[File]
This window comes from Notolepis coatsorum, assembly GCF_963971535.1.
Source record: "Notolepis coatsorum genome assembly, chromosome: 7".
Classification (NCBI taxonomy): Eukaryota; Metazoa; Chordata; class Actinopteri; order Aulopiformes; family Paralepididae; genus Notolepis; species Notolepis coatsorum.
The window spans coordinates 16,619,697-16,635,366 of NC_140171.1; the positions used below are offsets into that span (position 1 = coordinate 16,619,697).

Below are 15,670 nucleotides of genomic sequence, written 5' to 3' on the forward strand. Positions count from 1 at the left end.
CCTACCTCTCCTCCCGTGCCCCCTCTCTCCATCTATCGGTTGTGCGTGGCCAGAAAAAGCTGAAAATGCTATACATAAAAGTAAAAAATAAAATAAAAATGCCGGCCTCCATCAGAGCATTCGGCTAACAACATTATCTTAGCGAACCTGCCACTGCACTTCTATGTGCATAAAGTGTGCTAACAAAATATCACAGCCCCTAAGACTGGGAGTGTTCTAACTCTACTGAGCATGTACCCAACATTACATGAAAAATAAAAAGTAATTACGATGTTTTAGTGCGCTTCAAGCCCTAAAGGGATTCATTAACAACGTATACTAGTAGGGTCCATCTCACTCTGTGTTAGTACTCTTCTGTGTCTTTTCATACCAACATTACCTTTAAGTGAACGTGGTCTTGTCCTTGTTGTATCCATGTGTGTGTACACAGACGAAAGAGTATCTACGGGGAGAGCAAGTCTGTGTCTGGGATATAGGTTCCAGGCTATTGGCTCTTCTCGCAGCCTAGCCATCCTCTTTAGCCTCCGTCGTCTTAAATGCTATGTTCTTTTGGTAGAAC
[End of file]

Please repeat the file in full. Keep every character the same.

This window comes from Notolepis coatsorum, assembly GCF_963971535.1.
Source record: "Notolepis coatsorum genome assembly, chromosome: 7".
Classification (NCBI taxonomy): Eukaryota; Metazoa; Chordata; class Actinopteri; order Aulopiformes; family Paralepididae; genus Notolepis; species Notolepis coatsorum.
The window spans coordinates 16,619,697-16,635,366 of NC_140171.1; the positions used below are offsets into that span (position 1 = coordinate 16,619,697).

Below are 15,670 nucleotides of genomic sequence, written 5' to 3' on the forward strand. Positions count from 1 at the left end.
CCTACCTCTCCTCCCGTGCCCCCTCTCTCCATCTATCGGTTGTGCGTGGCCAGAAAAAGCTGAAAATGCTATACATAAAAGTAAAAAATAAAATAAAAATGCCGGCCTCCATCAGAGCATTCGGCTAACAACATTATCTTAGCGAACCTGCCACTGCACTTCTATGTGCATAAAGTGTGCTAACAAAATATCACAGCCCCTAAGACTGGGAGTGTTCTAACTCTACTGAGCATGTACCCAACATTACATGAAAAATAAAAAGTAATTACGATGTTTTAGTGCGCTTCAAGCCCTAAAGGGATTCATTAACAACGTATACTAGTAGGGTCCATCTCACTCTGTGTTAGTACTCTTCTGTGTCTTTTCATACCAACATTACCTTTAAGTGAACGTGGTCTTGTCCTTGTTGTATCCATGTGTGTGTACACAGACGAAAGAGTATCTACGGGGAGAGCAAGTCTGTGTCTGGGATATAGGTTCCAGGCTATTGGCTCTTCTCGCAGCCTAGCCATCCTCTTTAGCCTCCGTCGTCTTAAATGCTATGTTCTTTTGGTAGAAC